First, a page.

Education prevails on the tradeshow floor

Tradeshows are a vital component to any organization’s event as a purveyor of marketing initiatives. The show floor nurtures an ideal bonding environment where meaningful networking connections regularly flourish. To achieve ongoing tradeshow success, there must be common value to vendor and attendee. While you strive to facilitate what are ultimately favorable conditions to achieve progress, this question lingers: how do you continue to drive the flow of traffic, plus keep attendees on the show floor?

Basic routines can assist with this process. Among these are calculated placements of food and beverage stations. Proven, time-tested strategies complement simplicity of where refreshments are situated. A report by the Center for Exhibition Industry Research found that two-thirds simply want to learn as the primary motivation for attending the event. Half of these attendees ranked “some form of learning experience” as the most essential element among the 10 most important tradeshow needs.

Planners have taken note of the desire to learn. More organizations create small, educational theaters on the tradeshow floor so attendees can view sessions at their discretion. This helps fulfill an attendees desire to learn and keeps them on the floor longer. The result? More satisfied exhibitors.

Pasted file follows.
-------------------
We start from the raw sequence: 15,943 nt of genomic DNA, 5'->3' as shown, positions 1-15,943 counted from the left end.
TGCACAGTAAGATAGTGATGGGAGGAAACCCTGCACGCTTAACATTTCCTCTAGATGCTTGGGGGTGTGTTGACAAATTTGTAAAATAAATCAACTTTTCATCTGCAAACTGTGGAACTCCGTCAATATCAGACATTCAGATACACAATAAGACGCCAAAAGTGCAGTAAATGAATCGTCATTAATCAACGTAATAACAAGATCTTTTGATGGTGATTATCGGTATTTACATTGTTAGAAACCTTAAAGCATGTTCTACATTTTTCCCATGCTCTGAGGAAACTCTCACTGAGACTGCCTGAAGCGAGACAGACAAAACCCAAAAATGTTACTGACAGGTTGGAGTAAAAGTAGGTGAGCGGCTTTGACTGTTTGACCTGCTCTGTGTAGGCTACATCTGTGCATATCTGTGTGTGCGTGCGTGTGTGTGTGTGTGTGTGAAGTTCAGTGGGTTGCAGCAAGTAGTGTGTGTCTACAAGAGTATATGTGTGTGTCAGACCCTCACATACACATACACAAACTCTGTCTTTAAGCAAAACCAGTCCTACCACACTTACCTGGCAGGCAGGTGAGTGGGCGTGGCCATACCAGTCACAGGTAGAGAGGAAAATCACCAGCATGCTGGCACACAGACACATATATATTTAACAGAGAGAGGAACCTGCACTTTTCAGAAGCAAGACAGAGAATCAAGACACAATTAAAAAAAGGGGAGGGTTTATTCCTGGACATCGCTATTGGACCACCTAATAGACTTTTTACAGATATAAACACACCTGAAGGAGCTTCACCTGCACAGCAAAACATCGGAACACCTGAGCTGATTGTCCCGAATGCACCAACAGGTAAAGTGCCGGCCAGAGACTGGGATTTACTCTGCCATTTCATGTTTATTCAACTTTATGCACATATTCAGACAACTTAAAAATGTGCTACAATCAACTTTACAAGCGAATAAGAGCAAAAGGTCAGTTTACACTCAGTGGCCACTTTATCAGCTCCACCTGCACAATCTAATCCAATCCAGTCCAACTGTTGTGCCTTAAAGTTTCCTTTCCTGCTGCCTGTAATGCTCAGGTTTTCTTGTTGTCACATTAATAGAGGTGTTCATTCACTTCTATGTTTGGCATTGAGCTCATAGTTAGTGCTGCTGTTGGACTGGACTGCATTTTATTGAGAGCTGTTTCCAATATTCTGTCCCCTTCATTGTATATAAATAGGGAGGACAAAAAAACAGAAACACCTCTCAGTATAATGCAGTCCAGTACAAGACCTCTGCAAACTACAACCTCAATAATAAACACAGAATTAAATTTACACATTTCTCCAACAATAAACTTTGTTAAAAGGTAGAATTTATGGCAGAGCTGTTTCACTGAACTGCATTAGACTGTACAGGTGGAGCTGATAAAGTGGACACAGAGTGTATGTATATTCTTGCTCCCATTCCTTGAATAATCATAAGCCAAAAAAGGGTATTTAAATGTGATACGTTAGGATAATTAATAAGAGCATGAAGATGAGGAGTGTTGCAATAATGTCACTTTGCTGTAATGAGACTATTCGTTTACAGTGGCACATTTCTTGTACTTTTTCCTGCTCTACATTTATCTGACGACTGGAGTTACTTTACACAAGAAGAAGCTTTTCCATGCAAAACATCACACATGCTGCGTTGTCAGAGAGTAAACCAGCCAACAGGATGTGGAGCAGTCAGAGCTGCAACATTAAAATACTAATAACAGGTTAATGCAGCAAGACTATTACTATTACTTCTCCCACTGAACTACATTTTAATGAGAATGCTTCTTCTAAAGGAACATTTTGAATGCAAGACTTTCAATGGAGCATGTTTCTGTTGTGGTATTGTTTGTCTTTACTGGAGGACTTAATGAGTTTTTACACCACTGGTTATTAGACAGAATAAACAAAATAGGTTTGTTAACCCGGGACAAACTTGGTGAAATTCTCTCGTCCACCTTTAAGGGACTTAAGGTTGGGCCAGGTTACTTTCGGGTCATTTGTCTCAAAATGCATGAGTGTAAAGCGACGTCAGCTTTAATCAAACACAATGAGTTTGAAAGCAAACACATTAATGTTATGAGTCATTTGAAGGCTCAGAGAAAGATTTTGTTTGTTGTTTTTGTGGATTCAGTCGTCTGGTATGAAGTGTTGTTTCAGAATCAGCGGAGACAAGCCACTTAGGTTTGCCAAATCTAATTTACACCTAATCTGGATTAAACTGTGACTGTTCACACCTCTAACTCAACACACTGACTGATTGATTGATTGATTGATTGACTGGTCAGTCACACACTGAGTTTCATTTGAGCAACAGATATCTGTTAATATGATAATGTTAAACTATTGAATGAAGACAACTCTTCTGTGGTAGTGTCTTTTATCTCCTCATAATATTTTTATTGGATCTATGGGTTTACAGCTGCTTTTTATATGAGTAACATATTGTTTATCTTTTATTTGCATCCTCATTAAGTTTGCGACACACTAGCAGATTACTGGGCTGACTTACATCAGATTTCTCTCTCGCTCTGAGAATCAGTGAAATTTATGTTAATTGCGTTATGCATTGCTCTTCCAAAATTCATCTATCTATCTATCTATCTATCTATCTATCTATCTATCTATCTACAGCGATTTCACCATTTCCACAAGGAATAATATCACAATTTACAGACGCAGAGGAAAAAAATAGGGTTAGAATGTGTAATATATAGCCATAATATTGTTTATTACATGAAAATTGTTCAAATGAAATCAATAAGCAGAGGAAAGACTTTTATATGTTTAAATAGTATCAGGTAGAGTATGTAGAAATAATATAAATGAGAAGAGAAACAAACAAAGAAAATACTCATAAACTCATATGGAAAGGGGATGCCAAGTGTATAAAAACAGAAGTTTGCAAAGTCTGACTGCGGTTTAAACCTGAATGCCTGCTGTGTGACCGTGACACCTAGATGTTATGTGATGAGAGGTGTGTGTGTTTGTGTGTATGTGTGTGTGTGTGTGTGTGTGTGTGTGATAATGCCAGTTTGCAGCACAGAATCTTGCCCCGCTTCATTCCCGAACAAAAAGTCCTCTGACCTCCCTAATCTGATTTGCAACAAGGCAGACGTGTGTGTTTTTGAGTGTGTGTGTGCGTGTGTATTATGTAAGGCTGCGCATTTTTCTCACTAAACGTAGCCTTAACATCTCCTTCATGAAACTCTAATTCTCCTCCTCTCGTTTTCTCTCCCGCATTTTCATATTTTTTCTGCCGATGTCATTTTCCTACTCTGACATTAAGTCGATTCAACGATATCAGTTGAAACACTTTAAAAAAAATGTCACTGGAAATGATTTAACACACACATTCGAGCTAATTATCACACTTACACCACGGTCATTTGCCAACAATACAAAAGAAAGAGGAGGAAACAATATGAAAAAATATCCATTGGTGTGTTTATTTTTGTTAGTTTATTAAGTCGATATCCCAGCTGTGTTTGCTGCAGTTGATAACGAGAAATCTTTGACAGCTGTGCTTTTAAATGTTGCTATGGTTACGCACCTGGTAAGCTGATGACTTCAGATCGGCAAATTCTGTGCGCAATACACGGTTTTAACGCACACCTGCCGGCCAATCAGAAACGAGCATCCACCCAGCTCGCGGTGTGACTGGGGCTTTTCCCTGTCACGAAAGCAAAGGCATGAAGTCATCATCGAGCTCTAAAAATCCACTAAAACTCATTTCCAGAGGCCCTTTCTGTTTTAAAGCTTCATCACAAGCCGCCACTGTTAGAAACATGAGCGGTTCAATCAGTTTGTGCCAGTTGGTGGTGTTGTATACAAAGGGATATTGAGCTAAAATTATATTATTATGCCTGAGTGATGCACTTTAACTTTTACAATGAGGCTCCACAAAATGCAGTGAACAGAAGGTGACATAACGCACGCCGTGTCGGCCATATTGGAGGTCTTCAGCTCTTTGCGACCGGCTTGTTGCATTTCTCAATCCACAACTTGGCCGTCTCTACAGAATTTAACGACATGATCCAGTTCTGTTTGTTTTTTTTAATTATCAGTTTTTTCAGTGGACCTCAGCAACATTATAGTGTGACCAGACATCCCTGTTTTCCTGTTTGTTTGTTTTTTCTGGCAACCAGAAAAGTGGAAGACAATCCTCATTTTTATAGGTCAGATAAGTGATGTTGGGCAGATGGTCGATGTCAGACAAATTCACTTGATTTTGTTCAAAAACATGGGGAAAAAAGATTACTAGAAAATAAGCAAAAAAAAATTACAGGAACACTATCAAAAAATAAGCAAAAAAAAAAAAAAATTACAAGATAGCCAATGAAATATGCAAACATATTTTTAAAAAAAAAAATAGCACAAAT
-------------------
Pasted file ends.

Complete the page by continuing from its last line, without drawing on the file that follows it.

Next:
The American Society of Association Executives created mini sessions in the corners of the exhibit hall to aid traffic flow to these areas. The Institute of Food Technologists installed a Plexiglass wall to host short sessions in the middle of the tradeshow floor. Attendees could still see other booths they wanted to check out while in the session. This also heightened value of booths located closer to the mini-theater for exhibitors.

Observe these lessons when your group plays host to these sessions (via well respected third-party meeting planning firm Velvet Chainsaw):

  • Theater design should be small/informal; seating for 30-50 with room for people to stand in back
  • Short, 15-minute content; don’t expect to hold attendees’ attention too long. Times programmed with sessions repeated (different times and days).
  • Organizations seek theater sponsors to offset the monetary cost.

We encourage you to talk with your Rogers venue to see about possibly including education on your tradeshow floor.

If you have any questions about any of these ideas, I encourage you to reach out to me or check out one of the additional resources below. Written by Luke Wiggins, Meetings & Conventions Sales Manager, Visit Rogers. 479-619-3191

Designing education theaters on the trade show floor

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